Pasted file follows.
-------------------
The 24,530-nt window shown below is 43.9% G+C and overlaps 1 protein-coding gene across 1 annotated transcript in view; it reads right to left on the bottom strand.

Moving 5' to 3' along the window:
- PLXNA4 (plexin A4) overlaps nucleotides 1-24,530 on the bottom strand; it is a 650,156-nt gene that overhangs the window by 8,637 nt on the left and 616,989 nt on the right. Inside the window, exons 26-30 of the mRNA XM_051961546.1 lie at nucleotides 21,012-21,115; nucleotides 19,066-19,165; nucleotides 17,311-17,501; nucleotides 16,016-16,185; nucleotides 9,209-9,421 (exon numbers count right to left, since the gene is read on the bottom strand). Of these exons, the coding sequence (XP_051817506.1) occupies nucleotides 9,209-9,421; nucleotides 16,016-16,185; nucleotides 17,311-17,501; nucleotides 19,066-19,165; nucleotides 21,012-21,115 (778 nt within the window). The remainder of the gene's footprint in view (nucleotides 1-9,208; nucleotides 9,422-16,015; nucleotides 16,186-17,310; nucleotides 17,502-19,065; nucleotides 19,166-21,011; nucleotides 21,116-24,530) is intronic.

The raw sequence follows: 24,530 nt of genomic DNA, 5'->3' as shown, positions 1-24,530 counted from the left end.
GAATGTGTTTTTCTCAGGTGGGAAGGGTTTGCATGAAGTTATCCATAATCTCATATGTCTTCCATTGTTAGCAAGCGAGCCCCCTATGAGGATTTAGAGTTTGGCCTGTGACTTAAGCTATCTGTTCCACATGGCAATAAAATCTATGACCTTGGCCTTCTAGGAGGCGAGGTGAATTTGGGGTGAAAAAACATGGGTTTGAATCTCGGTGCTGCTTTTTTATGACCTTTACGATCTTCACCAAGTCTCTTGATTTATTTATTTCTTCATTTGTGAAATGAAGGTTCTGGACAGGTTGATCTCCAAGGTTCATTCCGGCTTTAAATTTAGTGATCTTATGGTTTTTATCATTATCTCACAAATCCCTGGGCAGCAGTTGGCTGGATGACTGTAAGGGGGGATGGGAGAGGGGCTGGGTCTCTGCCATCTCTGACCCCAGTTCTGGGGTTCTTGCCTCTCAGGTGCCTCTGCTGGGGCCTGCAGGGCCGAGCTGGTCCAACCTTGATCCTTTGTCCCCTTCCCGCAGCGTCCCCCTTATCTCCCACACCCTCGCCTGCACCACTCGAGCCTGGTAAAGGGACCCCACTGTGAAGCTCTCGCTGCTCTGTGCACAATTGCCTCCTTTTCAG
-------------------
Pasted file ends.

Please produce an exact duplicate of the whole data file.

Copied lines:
The 24,530-nt window shown below is 43.9% G+C and overlaps 1 protein-coding gene across 1 annotated transcript in view; it reads right to left on the bottom strand.

Moving 5' to 3' along the window:
- PLXNA4 (plexin A4) overlaps nucleotides 1-24,530 on the bottom strand; it is a 650,156-nt gene that overhangs the window by 8,637 nt on the left and 616,989 nt on the right. Inside the window, exons 26-30 of the mRNA XM_051961546.1 lie at nucleotides 21,012-21,115; nucleotides 19,066-19,165; nucleotides 17,311-17,501; nucleotides 16,016-16,185; nucleotides 9,209-9,421 (exon numbers count right to left, since the gene is read on the bottom strand). Of these exons, the coding sequence (XP_051817506.1) occupies nucleotides 9,209-9,421; nucleotides 16,016-16,185; nucleotides 17,311-17,501; nucleotides 19,066-19,165; nucleotides 21,012-21,115 (778 nt within the window). The remainder of the gene's footprint in view (nucleotides 1-9,208; nucleotides 9,422-16,015; nucleotides 16,186-17,310; nucleotides 17,502-19,065; nucleotides 19,166-21,011; nucleotides 21,116-24,530) is intronic.

The raw sequence follows: 24,530 nt of genomic DNA, 5'->3' as shown, positions 1-24,530 counted from the left end.
GAATGTGTTTTTCTCAGGTGGGAAGGGTTTGCATGAAGTTATCCATAATCTCATATGTCTTCCATTGTTAGCAAGCGAGCCCCCTATGAGGATTTAGAGTTTGGCCTGTGACTTAAGCTATCTGTTCCACATGGCAATAAAATCTATGACCTTGGCCTTCTAGGAGGCGAGGTGAATTTGGGGTGAAAAAACATGGGTTTGAATCTCGGTGCTGCTTTTTTATGACCTTTACGATCTTCACCAAGTCTCTTGATTTATTTATTTCTTCATTTGTGAAATGAAGGTTCTGGACAGGTTGATCTCCAAGGTTCATTCCGGCTTTAAATTTAGTGATCTTATGGTTTTTATCATTATCTCACAAATCCCTGGGCAGCAGTTGGCTGGATGACTGTAAGGGGGGATGGGAGAGGGGCTGGGTCTCTGCCATCTCTGACCCCAGTTCTGGGGTTCTTGCCTCTCAGGTGCCTCTGCTGGGGCCTGCAGGGCCGAGCTGGTCCAACCTTGATCCTTTGTCCCCTTCCCGCAGCGTCCCCCTTATCTCCCACACCCTCGCCTGCACCACTCGAGCCTGGTAAAGGGACCCCACTGTGAAGCTCTCGCTGCTCTGTGCACAATTGCCTCCTTTTCAG